Journal of Bioethical Inquiry 18 (1):165-175 (2021)

Amongst other countries, the Netherlands currently allows euthanasia, provided the physician performing the procedure adheres to a strict set of requirements. In 2016, Second Chamber member Pia Dijkstra submitted a law proposal which would also allow euthanasia without the reason necessarily having any medical foundation; euthanasia on the basis of a completed life. The debate on this topic has been ongoing for over two decades, but this law proposal has made the discussion much more immediate and concrete. This paper considers the moral permissibility of Pia Dijkstra’s law proposal, focusing on the ethics of the implementation Dijkstra describes in her proposal. I argue that, at present, Dijkstra’s law proposal is unsuitable for implementation, due to a number of as of yet unaddressed problems, including the possible development of an ageist stigma and undue pressure on the profession of end-of-life coordinator. Perhaps adequate responses can be conceived to address these issues. However, the existence of a radically different, yet currently equally unacceptable position regarding the implementation of euthanasia for a completed life as proposed by fellow party member Paul Schnabel suggests it may be difficult to formulate an ethically acceptable implementation for this, in principle, ethically acceptable concept.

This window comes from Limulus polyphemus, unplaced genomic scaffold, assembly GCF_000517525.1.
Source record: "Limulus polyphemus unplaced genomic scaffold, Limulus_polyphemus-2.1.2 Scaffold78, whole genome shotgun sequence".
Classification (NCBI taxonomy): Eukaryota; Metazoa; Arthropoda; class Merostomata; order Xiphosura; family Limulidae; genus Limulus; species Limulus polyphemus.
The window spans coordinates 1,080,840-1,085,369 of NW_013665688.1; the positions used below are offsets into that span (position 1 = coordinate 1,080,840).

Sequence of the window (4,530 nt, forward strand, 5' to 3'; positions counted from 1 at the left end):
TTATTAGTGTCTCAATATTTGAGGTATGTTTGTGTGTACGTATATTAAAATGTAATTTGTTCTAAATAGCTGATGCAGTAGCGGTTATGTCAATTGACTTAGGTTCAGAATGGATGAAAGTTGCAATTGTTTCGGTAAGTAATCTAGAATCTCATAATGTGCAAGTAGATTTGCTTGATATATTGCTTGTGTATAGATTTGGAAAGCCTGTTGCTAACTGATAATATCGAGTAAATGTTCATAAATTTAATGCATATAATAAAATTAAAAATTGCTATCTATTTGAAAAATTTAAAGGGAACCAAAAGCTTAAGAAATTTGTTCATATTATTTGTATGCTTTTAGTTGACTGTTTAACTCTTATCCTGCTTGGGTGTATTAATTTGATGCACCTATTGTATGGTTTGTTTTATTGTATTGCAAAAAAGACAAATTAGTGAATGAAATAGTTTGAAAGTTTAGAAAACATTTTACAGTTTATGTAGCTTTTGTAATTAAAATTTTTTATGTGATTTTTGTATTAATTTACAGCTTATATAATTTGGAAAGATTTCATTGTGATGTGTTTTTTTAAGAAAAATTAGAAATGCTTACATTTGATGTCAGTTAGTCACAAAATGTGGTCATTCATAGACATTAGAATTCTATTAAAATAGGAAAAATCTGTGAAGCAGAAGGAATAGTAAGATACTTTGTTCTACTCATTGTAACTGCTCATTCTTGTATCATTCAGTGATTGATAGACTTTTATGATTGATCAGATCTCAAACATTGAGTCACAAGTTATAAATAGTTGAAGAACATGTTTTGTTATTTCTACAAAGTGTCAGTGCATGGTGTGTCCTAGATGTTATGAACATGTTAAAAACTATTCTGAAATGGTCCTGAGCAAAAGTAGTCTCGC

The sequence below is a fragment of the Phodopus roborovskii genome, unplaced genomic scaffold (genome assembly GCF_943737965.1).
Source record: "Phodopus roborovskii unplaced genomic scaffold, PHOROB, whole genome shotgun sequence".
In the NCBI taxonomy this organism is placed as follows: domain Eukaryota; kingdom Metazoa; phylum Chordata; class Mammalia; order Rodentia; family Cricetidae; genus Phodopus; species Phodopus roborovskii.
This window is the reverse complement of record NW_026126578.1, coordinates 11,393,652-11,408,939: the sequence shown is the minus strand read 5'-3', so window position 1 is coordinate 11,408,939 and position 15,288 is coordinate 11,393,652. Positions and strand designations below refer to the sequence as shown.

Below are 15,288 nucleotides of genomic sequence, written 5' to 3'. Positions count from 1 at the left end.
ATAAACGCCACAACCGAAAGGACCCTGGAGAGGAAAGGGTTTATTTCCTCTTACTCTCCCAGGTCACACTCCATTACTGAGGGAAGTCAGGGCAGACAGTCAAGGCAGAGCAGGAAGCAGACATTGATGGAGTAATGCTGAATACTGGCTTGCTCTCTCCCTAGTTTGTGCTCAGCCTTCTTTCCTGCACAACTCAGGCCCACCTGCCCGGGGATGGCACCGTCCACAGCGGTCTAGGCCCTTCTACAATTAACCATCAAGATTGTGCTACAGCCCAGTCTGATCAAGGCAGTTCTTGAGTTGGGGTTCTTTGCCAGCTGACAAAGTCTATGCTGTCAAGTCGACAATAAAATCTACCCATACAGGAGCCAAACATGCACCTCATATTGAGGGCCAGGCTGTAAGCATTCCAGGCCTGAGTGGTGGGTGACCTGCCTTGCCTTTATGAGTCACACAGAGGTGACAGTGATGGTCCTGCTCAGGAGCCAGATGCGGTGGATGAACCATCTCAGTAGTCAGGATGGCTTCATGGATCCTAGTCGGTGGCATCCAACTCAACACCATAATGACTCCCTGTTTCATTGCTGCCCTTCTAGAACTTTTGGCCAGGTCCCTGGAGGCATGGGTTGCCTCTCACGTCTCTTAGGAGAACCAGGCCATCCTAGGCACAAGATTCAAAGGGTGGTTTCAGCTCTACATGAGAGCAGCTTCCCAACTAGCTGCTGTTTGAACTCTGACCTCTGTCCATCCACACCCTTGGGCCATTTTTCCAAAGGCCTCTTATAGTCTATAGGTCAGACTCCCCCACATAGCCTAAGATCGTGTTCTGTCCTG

Keywords No keywords specified (fix it)
Categories (categorize this paper)
DOI 10.1007/s11673-020-10084-x
Edit this record
Mark as duplicate
Export citation
Find it on Scholar
Request removal from index
Revision history

Download options

PhilArchive copy

Upload a copy of this paper     Check publisher's policy     Papers currently archived: 59,775
External links

Setup an account with your affiliations in order to access resources via your University's proxy server
Configure custom proxy (use this if your affiliation does not provide a proxy)
Through your library

References found in this work BETA

Principles of Biomedical Ethics.Tom L. Beauchamp - 1979 - Oxford University Press.
Active and Passive Euthanasia.James Rachels - 1975 - In Steven M. Cahn (ed.), Exploring Philosophy: An Introductory Anthology. Oxford University Press.

View all 21 references / Add more references

Citations of this work BETA

The Shifts in Human Consciousness.Michael A. Ashby - 2021 - Journal of Bioethical Inquiry 18 (1):1-4.

Add more citations

Similar books and articles

Euthanasia in Holland: An Ethical Critique of the New Law.H. Jochemsen - 1994 - Journal of Medical Ethics 20 (4):212-217.
Ending Life, Morality, and Meaning.Jukka Varelius - 2013 - Ethical Theory and Moral Practice 16 (3):559-574.
Ethical and Legal Aspects of the Right to Die with Dignity.Iva Golijan - 2020 - Filozofija I Društvo 31 (3):420-439.
Law-Making, Ethics and Hastiness.Tom Meulenbergs & Paul Schotsmans - 2002 - Ethical Perspectives 9 (2):86-95.
And What About the Pharmacist?Martin Buijsen & Wilma Göttgens - 2020 - Cambridge Quarterly of Healthcare Ethics 29 (3):375-385.
Slippery Slopes in Flat Countries--A Response.J. J. van Delden - 1999 - Journal of Medical Ethics 25 (1):22-24.
Euthanasia is Never “Passive”.Lars Johan Materstvedt - 2018 - Proceedings of the XXIII World Congress of Philosophy 20:15-21.


Added to PP index

Total views
2 ( #1,386,445 of 2,432,668 )

Recent downloads (6 months)
2 ( #294,596 of 2,432,668 )

How can I increase my downloads?


Sorry, there are not enough data points to plot this chart.

My notes